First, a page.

When most people say you should watch your language in front of your daughter, they usually mean you shouldn't use the "f" word. I don't give a damn about modeling so-called "ladylike" behavior, though. I'll substitute "fudge" for "f*ck" when I remember to, sure, but in the big scheme of things a swear word here or there isn't the end of my world. I do, however, definitely think there are things you should never say to your husband in front of your daughter. After all, not only do kids have a habit of hearing everything you don't want them to hear, but they internalize the unsaid messages behind your words, too.
For example, when you ask, "Does this make me look fat?" your daughter hears, "Fat is bad, and I don't want to be bad." I accept that I have body image issues and a crises of confidence about whether or not I am good enough. Those are my demons, though. I don't want my daughter to think that calories are anything other than energy in food. I don't want her to believe that "fat" is an insult and not just a substance in our bodies. So by changing the way I talk to my husband about food and my body, especially when we're in front of our daughter, I have the chance to make a difference for her and me. I want her to be proud of being a woman and to grow up with feminist values. I would not be reinforcing those values if I insulted myself or other women in front of her, or reduced what it means to be a woman to a stereotype.
Also, I take my responsibility as a role model for my daughter extremely seriously. My relationship with my husband is one of her first examples of a romantic, adult relationship. As much as my husband pisses me off sometimes, I don't want my daughter to hear us fight or hear me insult him, and I want us to present a united front in parenting decisions, even if we disagree later o and behind closed doors. There are so many ways we all should watch our language when talking to our partners in front of our daughters, and here are just a few:
"Does This Make Me Look Fat?"
I remember the first time my daughter said the words, "I don't want to look fat." She was 4-years-old. When I asked her what she meant, she thought that fat meant, "stupid or bad." I felt terrible, both because fat isn't a dirty word, and because I realized that she learned it from me. I have serious body image issues. When I asked my husband, "Does this make me look fat?" it was clear to her that fat was a bad thing.
Since then I've tried really hard to teach her that "fat" is not an insult, both directly, and indirectly, by what I say when she's in earshot. Besides, I don't want to inadvertently teach my daughter that she needs a man's approval when it comes to how she looks.
"No I'm Not"
I am terrible about taking compliments. So, when my husband tells me I'm beautiful, smart, or strong, I say "No I'm not" when I should just say "Thank you." I have to stop doing that. It teaches my daughter that I think his compliments are insincere, and also that I don't believe in myself.
"How Many Calories Does That Have?"
It doesn't matter if we make a concerted effort to tell our children there are no "bad" foods and that everything is OK in moderation if we count calories in front of them. I still remember the fad diets my mom was on for pretty much my whole childhood, and trust me, she is so much happier now that she isn't counting every calorie or carb. I want to teach my daughter that food is not the enemy.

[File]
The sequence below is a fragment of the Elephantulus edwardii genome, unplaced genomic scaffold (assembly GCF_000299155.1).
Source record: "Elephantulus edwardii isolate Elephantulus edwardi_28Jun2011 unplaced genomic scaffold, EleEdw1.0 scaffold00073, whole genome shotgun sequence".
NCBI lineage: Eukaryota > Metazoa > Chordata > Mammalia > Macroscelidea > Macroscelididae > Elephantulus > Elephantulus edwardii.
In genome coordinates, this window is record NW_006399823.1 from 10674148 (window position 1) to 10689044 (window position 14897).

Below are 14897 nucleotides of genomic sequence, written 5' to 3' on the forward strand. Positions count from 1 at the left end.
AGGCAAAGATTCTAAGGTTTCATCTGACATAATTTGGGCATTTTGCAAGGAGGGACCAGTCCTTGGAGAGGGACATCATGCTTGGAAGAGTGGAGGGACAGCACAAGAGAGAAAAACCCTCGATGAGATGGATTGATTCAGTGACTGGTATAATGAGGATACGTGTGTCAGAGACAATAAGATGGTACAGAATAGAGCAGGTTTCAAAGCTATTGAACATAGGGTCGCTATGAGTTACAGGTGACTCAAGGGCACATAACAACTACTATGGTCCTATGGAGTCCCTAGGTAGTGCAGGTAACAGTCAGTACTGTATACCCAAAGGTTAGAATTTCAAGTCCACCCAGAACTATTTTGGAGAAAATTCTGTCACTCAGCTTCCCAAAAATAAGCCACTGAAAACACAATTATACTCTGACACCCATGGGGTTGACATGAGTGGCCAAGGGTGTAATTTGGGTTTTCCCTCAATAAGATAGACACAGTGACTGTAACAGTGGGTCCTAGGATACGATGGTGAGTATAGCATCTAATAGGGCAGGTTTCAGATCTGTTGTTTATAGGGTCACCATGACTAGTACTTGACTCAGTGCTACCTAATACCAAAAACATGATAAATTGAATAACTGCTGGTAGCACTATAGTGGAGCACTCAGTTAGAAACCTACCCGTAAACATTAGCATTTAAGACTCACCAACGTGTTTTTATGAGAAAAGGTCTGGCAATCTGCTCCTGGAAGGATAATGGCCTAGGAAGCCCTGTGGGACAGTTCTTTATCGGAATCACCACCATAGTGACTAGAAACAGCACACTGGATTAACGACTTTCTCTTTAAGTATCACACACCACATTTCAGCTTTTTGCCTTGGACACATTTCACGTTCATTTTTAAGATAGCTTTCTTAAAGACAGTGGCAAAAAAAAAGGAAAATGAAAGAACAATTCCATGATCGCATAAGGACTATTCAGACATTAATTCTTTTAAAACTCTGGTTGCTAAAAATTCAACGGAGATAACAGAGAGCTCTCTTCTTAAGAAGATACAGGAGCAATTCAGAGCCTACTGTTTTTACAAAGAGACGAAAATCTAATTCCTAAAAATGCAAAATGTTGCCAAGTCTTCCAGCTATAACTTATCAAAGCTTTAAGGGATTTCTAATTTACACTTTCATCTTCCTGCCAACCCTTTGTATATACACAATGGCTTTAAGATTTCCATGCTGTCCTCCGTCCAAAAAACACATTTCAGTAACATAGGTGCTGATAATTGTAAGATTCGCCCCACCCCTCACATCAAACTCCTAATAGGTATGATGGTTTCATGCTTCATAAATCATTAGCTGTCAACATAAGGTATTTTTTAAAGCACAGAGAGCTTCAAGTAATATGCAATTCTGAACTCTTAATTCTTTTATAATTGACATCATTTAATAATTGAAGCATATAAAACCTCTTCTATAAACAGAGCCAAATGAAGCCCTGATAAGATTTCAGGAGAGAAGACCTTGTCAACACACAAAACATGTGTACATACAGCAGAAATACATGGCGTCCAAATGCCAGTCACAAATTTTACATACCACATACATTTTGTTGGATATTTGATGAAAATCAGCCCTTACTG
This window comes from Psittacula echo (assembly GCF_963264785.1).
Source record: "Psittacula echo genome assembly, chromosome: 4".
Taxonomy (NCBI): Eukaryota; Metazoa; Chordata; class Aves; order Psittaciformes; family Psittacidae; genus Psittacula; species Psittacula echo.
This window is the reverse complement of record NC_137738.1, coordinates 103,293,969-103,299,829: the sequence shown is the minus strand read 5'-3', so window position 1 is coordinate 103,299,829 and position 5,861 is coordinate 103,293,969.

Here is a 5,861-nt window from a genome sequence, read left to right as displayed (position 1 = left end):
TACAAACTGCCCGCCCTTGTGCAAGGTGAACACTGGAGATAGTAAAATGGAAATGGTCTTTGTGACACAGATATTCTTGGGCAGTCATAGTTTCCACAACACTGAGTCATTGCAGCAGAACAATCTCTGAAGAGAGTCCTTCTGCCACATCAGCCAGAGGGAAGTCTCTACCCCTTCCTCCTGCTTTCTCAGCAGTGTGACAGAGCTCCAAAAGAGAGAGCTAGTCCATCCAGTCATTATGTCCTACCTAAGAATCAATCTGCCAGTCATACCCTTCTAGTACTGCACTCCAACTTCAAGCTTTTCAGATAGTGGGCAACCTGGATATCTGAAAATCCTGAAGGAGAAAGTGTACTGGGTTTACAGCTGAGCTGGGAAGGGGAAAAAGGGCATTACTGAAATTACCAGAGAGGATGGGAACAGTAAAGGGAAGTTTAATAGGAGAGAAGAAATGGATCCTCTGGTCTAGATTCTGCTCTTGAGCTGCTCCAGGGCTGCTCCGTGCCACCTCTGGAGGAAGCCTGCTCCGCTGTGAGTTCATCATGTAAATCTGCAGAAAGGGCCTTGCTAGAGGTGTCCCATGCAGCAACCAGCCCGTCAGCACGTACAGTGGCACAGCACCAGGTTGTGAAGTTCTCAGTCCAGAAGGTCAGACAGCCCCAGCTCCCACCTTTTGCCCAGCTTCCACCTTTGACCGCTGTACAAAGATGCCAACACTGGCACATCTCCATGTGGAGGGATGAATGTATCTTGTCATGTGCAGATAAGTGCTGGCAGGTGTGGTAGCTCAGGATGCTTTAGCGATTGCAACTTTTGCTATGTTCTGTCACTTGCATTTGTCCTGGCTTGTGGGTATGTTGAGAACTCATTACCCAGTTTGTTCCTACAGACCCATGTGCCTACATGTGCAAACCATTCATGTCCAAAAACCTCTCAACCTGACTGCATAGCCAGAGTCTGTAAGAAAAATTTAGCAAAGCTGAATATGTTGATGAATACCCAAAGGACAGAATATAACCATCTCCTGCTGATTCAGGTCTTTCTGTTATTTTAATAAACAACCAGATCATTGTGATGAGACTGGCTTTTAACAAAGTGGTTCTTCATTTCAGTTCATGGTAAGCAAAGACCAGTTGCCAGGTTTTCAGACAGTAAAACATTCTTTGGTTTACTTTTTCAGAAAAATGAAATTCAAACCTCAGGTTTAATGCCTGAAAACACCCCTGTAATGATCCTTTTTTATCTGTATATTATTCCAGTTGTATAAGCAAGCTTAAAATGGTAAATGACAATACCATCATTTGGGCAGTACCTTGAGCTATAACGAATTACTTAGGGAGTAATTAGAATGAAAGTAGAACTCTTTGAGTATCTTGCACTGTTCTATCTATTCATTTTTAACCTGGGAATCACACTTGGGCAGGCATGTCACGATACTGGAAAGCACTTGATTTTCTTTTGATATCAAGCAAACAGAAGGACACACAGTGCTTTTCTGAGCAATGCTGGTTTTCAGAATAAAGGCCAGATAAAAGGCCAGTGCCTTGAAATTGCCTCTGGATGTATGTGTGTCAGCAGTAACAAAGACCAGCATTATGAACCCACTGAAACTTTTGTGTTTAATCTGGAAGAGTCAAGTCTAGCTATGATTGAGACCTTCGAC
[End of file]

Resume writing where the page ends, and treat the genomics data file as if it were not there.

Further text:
"We Won't Let Her Date Until She's 30"
Ummm. No. We don't get to make the rules about our daughter dating, especially once she is an adult. Her body, her life, her rules. It's not OK to even joke about.
"Check Out That Woman's Slutty Outfit"
Slut shaming is not cool ever, but especially not in front of your daughter. Besides, what you wear doesn't make you a slut. And having lots of sex is not a bad thing (yes, even if you are woman). We have got to stop reinforcing these sexist stereotypes that praise men for being sexually active, but shame women when they do the same.
"I Hate My Boobs, Butt, & Tummy"
I am so guilty of this, and I know I need to stop. Yes, I may never wear a pair of size 2 jeans again, my boobs are small, my *ss is big, I currently have a pimple on my nose, and I hate my postpartum body. My daughter needs to learn that I am so much more than my body, though, and that I appreciate the things my body can do. I want her to love her amazing body.
"I Disagree With How You Parent"
It's totally OK to disagree with your partner. It's even OK to disagree with them about parenting. It happens, even in the best relationships. However, doing so in front of your kids teaches them that you are not a united front or that they can manipulate you by going to your partner after you give them a "no" when they want a "yes."
"I Can't Help It, I Have My Period"
Having a period sucks. If you have a daughter with a uterus, chances are they will have a period someday. The last thing you want is for them to be afraid or ashamed about it, or worse, to believe bullsh*t stereotypes about women being hormonal during their "time of the month."
"You Are Such A Jerk"
The same rules we have for our kids about name calling should definitely apply to us parents, especially when our kids are listening. My husband can definitely be a jerk sometimes, but calling people names is not OK. I don't want to send my daughter the message that it is perfectly fine to call your partner in life names, especially within a loving relationship.